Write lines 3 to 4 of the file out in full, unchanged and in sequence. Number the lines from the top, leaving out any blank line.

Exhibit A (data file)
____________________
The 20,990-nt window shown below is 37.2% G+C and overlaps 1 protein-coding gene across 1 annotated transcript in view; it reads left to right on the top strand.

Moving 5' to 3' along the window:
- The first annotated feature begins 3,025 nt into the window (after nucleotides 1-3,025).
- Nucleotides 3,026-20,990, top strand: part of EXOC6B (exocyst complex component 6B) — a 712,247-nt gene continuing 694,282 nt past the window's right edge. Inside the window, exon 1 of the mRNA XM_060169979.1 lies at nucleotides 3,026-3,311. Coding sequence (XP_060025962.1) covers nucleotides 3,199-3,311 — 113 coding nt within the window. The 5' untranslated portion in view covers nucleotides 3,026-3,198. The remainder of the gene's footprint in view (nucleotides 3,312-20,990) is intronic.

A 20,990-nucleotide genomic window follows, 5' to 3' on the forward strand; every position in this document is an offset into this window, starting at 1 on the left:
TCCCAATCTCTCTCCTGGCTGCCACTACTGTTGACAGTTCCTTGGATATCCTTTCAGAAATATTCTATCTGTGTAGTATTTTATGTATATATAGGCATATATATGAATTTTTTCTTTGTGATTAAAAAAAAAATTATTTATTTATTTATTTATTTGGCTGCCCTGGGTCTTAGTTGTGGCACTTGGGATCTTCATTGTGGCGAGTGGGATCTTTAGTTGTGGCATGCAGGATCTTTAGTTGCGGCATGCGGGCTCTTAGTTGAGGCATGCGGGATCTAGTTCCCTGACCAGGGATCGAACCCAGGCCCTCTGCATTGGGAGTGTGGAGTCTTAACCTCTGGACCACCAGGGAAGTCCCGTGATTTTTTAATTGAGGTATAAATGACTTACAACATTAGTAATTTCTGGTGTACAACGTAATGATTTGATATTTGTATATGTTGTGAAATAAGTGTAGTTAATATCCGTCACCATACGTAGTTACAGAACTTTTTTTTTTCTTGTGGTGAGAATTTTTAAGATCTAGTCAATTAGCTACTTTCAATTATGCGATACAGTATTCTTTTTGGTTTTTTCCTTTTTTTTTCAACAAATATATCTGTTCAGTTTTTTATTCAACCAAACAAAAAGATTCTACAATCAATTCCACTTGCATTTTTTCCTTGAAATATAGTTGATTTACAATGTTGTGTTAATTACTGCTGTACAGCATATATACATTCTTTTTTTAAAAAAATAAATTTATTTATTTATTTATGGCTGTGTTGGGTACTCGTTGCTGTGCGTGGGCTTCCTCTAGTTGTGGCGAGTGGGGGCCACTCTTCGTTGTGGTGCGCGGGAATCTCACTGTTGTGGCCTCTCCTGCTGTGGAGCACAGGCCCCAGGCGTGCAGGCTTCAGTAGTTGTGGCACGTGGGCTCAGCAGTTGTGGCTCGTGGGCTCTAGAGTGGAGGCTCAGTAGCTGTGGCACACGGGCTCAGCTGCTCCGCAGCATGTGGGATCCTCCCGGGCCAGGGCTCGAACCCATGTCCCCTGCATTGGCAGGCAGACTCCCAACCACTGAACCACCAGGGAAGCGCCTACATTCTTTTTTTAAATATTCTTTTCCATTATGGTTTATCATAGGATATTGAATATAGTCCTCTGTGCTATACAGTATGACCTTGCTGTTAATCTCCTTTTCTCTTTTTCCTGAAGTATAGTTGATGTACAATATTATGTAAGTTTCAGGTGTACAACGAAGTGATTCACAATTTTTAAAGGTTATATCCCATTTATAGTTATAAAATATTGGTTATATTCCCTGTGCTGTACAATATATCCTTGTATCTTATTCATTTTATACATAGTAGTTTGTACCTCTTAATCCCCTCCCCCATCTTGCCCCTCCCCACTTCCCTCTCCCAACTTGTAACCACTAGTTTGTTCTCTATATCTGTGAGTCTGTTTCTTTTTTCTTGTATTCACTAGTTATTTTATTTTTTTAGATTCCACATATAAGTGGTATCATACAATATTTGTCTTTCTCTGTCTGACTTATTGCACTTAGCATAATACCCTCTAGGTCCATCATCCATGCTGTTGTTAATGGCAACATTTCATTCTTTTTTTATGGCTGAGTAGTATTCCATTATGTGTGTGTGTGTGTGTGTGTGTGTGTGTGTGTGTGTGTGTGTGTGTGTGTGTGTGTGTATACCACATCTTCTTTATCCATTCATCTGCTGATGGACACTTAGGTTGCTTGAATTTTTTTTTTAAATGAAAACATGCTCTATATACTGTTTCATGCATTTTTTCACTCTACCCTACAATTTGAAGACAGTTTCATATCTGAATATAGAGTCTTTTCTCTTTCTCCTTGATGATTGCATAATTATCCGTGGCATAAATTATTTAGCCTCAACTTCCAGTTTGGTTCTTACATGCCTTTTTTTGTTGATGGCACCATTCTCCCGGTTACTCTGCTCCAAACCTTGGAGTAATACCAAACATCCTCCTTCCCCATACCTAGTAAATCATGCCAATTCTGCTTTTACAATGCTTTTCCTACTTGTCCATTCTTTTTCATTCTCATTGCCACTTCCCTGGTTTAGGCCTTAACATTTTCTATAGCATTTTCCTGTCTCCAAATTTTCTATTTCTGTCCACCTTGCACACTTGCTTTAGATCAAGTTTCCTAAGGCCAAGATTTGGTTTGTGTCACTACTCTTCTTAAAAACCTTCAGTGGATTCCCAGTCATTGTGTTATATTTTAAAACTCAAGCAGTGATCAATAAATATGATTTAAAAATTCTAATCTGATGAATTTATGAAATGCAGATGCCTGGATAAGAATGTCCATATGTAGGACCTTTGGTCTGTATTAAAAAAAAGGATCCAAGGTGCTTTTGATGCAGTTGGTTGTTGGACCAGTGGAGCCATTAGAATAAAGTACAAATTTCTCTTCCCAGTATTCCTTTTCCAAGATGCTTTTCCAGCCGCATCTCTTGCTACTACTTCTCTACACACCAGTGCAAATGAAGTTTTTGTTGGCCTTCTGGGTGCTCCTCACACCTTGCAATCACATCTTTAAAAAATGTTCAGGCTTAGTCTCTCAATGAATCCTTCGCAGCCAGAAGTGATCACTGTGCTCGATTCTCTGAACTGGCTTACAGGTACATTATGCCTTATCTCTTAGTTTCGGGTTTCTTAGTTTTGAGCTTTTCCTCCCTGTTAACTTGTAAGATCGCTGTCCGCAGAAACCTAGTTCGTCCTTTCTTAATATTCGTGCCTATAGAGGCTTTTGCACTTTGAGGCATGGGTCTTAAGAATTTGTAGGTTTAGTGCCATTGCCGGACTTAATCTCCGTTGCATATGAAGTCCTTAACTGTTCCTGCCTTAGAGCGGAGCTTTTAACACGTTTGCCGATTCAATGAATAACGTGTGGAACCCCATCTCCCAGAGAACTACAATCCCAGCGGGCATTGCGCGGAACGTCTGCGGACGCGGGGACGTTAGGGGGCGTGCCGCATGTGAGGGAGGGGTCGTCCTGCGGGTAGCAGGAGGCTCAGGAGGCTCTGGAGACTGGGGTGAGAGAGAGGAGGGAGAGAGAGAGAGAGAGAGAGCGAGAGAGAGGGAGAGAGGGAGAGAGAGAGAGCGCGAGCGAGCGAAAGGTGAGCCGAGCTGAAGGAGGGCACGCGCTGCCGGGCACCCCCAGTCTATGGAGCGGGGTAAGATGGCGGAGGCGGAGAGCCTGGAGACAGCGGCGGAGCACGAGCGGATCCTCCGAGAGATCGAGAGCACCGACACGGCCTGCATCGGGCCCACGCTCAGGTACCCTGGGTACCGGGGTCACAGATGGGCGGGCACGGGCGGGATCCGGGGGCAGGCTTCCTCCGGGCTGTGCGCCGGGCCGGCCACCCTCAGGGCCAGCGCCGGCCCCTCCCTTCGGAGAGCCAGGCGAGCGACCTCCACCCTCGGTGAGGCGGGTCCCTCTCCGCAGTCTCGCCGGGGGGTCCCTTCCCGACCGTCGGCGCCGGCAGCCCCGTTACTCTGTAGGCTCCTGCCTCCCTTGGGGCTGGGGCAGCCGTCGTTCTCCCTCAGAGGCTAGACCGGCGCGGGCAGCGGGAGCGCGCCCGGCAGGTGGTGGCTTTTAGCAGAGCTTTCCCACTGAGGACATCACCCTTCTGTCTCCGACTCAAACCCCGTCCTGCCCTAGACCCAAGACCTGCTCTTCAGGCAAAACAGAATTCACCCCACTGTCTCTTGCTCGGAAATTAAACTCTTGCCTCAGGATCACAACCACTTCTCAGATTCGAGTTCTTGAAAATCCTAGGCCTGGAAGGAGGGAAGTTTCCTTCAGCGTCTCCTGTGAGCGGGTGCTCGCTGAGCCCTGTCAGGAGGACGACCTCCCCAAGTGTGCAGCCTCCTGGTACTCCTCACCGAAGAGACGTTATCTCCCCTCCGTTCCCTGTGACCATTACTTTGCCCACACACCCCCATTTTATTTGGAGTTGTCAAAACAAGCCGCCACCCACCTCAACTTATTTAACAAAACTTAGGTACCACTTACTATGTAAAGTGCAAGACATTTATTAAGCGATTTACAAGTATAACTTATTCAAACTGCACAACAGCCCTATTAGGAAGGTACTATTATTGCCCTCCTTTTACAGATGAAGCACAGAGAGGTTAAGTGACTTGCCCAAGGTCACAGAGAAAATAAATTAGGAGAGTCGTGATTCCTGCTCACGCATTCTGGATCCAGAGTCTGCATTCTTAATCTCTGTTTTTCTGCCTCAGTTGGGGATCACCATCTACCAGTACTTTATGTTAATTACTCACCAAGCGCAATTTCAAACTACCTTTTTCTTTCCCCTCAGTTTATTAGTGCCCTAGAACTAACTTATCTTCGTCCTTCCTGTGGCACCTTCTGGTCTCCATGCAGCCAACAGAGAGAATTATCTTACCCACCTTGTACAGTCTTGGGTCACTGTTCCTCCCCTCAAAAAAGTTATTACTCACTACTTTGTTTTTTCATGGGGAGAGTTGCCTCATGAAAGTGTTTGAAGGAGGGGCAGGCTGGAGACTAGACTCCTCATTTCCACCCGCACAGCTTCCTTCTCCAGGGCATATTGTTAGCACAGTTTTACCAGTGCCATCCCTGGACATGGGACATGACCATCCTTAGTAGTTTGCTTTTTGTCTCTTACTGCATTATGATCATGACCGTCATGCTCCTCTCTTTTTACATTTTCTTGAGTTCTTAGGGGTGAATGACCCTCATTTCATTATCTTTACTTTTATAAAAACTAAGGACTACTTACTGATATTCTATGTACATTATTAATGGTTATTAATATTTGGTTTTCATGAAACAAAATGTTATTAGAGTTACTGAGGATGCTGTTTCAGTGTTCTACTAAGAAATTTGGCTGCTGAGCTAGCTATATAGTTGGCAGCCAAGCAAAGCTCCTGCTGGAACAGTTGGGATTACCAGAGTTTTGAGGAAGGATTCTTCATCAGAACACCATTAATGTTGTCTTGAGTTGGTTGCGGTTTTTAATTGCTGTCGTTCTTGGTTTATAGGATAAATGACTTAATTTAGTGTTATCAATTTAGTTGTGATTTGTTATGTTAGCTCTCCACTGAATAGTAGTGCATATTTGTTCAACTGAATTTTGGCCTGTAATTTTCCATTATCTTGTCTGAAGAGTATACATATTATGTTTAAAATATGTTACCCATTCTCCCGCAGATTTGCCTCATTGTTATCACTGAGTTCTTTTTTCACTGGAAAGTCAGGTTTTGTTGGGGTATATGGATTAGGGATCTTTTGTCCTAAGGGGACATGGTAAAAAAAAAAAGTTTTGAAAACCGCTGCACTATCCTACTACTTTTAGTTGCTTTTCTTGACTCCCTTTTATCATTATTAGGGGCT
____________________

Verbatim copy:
- The first annotated feature begins 3,025 nt into the window (after nucleotides 1-3,025).
- Nucleotides 3,026-20,990, top strand: part of EXOC6B (exocyst complex component 6B) — a 712,247-nt gene continuing 694,282 nt past the window's right edge. Inside the window, exon 1 of the mRNA XM_060169979.1 lies at nucleotides 3,026-3,311. Coding sequence (XP_060025962.1) covers nucleotides 3,199-3,311 — 113 coding nt within the window. The 5' untranslated portion in view covers nucleotides 3,026-3,198. The remainder of the gene's footprint in view (nucleotides 3,312-20,990) is intronic.